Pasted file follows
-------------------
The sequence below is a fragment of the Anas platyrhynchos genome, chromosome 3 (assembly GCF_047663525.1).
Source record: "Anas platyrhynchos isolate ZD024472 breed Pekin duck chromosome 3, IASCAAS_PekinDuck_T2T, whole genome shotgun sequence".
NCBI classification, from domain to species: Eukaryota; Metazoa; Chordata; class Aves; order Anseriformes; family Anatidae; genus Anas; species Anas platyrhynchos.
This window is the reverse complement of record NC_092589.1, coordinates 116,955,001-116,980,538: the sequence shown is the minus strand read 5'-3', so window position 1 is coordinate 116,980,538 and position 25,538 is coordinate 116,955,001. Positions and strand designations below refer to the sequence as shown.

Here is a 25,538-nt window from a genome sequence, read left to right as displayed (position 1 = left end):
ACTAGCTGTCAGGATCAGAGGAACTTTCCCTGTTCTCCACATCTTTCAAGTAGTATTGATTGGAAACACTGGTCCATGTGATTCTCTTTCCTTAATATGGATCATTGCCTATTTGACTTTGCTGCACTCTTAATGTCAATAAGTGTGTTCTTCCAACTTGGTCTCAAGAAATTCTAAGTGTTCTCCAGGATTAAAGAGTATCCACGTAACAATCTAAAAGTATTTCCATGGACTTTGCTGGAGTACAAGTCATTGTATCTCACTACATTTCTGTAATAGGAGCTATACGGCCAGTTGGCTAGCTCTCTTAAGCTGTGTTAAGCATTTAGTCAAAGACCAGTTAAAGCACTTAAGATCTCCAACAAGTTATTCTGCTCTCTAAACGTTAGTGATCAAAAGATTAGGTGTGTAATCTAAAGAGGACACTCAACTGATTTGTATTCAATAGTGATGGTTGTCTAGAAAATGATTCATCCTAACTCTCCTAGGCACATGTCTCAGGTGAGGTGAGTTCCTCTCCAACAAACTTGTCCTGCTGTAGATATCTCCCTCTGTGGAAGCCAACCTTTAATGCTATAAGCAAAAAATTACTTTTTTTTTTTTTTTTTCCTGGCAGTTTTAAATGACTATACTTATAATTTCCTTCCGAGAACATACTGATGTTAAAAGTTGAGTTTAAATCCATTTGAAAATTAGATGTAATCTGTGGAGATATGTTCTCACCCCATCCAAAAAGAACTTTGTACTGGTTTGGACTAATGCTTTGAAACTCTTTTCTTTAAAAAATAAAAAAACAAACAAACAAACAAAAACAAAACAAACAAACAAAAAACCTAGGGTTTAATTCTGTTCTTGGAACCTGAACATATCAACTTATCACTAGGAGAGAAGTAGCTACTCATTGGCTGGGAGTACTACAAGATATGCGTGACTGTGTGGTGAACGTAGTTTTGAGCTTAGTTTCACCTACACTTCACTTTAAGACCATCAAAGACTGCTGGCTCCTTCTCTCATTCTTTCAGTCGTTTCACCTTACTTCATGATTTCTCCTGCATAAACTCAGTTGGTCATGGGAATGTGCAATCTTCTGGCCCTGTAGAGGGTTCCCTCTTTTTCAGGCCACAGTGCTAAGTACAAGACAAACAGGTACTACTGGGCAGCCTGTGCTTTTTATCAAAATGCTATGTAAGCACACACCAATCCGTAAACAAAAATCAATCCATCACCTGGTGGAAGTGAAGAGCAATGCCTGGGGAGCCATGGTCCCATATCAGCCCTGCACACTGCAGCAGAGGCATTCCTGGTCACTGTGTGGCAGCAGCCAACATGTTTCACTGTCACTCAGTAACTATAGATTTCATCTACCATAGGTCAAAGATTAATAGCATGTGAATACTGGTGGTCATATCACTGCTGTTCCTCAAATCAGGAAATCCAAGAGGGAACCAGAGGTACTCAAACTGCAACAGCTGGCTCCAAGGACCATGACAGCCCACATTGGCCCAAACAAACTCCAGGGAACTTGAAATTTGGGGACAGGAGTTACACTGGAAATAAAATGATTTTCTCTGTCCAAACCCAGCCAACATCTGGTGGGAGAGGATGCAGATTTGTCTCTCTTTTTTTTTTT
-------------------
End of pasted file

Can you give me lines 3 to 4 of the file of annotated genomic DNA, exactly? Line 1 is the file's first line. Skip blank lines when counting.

NCBI classification, from domain to species: Eukaryota; Metazoa; Chordata; class Aves; order Anseriformes; family Anatidae; genus Anas; species Anas platyrhynchos.
This window is the reverse complement of record NC_092589.1, coordinates 116,955,001-116,980,538: the sequence shown is the minus strand read 5'-3', so window position 1 is coordinate 116,980,538 and position 25,538 is coordinate 116,955,001. Positions and strand designations below refer to the sequence as shown.